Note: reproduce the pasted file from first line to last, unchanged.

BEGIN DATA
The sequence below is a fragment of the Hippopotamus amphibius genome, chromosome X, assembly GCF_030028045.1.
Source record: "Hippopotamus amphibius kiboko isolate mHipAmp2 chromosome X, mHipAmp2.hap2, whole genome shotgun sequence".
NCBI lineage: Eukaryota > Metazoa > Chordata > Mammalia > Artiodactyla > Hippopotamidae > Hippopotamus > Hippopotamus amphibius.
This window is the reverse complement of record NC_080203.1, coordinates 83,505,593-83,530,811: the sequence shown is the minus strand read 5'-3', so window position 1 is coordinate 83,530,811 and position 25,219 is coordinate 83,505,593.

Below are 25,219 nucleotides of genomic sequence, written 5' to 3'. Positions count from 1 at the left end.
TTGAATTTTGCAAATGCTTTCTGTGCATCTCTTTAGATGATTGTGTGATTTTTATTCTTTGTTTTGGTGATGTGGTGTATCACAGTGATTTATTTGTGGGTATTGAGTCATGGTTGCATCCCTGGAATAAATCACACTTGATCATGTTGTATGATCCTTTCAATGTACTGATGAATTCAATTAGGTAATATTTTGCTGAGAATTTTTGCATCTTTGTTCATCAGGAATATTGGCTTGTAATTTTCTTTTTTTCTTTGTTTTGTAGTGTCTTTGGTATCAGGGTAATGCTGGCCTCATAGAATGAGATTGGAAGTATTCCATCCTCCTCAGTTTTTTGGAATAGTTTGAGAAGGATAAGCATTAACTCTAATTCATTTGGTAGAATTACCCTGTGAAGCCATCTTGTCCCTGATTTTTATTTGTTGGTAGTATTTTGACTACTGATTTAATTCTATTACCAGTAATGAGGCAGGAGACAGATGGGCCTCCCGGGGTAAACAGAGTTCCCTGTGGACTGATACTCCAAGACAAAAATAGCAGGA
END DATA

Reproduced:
The sequence below is a fragment of the Hippopotamus amphibius genome, chromosome X, assembly GCF_030028045.1.
Source record: "Hippopotamus amphibius kiboko isolate mHipAmp2 chromosome X, mHipAmp2.hap2, whole genome shotgun sequence".
NCBI lineage: Eukaryota > Metazoa > Chordata > Mammalia > Artiodactyla > Hippopotamidae > Hippopotamus > Hippopotamus amphibius.
This window is the reverse complement of record NC_080203.1, coordinates 83,505,593-83,530,811: the sequence shown is the minus strand read 5'-3', so window position 1 is coordinate 83,530,811 and position 25,219 is coordinate 83,505,593.

Below are 25,219 nucleotides of genomic sequence, written 5' to 3'. Positions count from 1 at the left end.
TTGAATTTTGCAAATGCTTTCTGTGCATCTCTTTAGATGATTGTGTGATTTTTATTCTTTGTTTTGGTGATGTGGTGTATCACAGTGATTTATTTGTGGGTATTGAGTCATGGTTGCATCCCTGGAATAAATCACACTTGATCATGTTGTATGATCCTTTCAATGTACTGATGAATTCAATTAGGTAATATTTTGCTGAGAATTTTTGCATCTTTGTTCATCAGGAATATTGGCTTGTAATTTTCTTTTTTTCTTTGTTTTGTAGTGTCTTTGGTATCAGGGTAATGCTGGCCTCATAGAATGAGATTGGAAGTATTCCATCCTCCTCAGTTTTTTGGAATAGTTTGAGAAGGATAAGCATTAACTCTAATTCATTTGGTAGAATTACCCTGTGAAGCCATCTTGTCCCTGATTTTTATTTGTTGGTAGTATTTTGACTACTGATTTAATTCTATTACCAGTAATGAGGCAGGAGACAGATGGGCCTCCCGGGGTAAACAGAGTTCCCTGTGGACTGATACTCCAAGACAAAAATAGCAGGA